Mike D'Antoni

Phil Jackson out of picture, Mike D’Antoni signs to be Lakers new coach

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At Staples Center Sunday night, it felt around the Lakers and their fans that anyone not named Phil Jackson as the next coach was going to be the consolation prize.

If so, this is a pretty darn good one.

Mike D’Antoni has signed a contract and has been announced as the Lakers new coach with a press conference in the next couple of days, a story first broken by Mike Bresnahan of the Los Angeles Times and now confirmed by the Lakers themselves. He takes over for Mike Brown, who lasted just five games into this season (1-4 record).

D’Antoni and the Lakers have agreed to a three-year deal for $12 million. Those three years is  coincidentally is how long Steve Nash’s contract is for (or, maybe not so coincidentally).

When D’Antoni takes over the team remains a question — he had knee replacement surgery three weeks ago and is not terribly mobile yet. It is expected Bernie Bickerstaff will remain as interim coach through Tuesday when the Lakers play the Spurs, which would give D’Antoni a couple of practices before a first game as coach. Against the Suns, Friday at Staples Center. (Don’t be shocked if Bickerstaff coached that one, too.)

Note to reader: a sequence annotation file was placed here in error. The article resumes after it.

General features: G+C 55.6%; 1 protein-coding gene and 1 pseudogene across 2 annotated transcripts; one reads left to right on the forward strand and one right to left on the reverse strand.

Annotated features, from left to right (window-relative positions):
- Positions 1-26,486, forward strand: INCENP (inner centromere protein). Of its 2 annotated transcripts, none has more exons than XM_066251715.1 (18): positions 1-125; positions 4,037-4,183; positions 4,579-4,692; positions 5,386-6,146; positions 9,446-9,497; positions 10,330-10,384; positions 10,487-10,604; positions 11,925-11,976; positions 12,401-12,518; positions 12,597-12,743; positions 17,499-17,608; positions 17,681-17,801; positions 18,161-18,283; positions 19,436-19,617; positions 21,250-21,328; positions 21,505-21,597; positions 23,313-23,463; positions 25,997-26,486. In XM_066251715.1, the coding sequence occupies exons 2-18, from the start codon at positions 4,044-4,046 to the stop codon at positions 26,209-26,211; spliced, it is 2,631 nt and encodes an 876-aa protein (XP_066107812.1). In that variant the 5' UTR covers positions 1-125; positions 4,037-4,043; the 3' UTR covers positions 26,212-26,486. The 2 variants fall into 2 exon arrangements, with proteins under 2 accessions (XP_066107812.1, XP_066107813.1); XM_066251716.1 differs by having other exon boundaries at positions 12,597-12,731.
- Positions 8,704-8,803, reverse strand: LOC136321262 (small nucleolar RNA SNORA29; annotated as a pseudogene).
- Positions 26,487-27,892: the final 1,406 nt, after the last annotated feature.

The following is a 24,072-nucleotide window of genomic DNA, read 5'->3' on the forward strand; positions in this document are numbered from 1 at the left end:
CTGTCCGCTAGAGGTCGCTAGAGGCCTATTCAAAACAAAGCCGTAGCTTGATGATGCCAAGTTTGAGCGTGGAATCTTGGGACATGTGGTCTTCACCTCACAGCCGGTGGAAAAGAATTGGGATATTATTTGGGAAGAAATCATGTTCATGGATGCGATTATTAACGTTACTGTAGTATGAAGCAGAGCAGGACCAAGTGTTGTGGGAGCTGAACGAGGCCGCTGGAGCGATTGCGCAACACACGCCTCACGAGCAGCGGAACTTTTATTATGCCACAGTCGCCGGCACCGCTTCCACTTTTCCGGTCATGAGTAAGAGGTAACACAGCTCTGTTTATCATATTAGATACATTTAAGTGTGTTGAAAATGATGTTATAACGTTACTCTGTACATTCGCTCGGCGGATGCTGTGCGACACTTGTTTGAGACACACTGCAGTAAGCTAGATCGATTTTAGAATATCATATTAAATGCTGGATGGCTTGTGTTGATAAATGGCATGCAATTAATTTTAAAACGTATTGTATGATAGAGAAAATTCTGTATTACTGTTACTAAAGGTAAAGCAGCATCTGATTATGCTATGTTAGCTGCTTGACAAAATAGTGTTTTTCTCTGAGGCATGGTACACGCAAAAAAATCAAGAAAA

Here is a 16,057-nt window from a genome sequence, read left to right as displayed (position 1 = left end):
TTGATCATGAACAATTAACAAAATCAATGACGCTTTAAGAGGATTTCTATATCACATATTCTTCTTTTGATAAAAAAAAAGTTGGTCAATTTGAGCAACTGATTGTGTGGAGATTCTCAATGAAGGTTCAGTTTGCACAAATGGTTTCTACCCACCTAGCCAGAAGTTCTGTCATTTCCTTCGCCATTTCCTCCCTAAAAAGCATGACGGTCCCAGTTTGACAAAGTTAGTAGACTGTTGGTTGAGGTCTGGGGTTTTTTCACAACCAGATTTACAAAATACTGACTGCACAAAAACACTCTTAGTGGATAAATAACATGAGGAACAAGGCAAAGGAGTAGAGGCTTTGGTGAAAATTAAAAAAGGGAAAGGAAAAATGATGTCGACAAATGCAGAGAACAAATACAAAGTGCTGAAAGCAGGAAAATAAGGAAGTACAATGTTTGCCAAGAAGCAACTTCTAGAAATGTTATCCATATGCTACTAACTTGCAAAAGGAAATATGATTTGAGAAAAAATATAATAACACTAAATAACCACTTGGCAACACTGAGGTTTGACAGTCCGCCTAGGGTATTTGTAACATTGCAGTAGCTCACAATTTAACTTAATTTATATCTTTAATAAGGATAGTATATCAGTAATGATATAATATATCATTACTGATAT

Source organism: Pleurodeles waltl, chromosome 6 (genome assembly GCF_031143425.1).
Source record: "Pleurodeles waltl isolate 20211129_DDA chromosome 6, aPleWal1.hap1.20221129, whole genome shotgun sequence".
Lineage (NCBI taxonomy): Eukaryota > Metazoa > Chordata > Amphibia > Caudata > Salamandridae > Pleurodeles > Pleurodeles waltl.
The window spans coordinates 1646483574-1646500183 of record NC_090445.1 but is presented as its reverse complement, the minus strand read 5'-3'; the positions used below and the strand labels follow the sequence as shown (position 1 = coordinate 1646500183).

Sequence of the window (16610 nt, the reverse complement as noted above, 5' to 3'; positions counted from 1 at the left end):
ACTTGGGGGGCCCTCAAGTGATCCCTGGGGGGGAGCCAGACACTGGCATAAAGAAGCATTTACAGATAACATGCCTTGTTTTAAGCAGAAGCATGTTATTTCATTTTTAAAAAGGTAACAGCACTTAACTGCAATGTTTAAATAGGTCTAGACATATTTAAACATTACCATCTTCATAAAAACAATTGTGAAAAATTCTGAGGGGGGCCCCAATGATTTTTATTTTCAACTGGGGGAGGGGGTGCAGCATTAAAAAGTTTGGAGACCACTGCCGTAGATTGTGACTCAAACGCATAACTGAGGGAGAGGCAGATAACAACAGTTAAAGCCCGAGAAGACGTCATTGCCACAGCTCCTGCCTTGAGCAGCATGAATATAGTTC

There is a lot of spin as to why things didn’t work out with Phil Jackson. Some sources say he was asking for too much money, too much latitude with time off to make the team comfortable, and he wanted a year-to-year deal while the team wanted more stability — Jim Buss (who runs the team for his father Jerry) turned to D’Antoni.

Both the Lakers and Jackson’s people have denied this is a money issue and have said they had not even started serious negotiations yet. The Lakers are saying this is purely a basketball decision.

Which is not going to sit well with Lakers fans.

Buss made the call Sunday and Kupchak called Jackson to let the Lakers know of franchise’s decision (it was expected Jackson was going to take the job Monday but negotiations were ongoing).

This is not going to be loved by Lakers fans, who had chanted “we want Phil” during the Lakers win over the Kings Sunday. The fan base seemed to have their hearts set on Jackson, while D’Antoni does not have rings or a reputation as a defensive guru.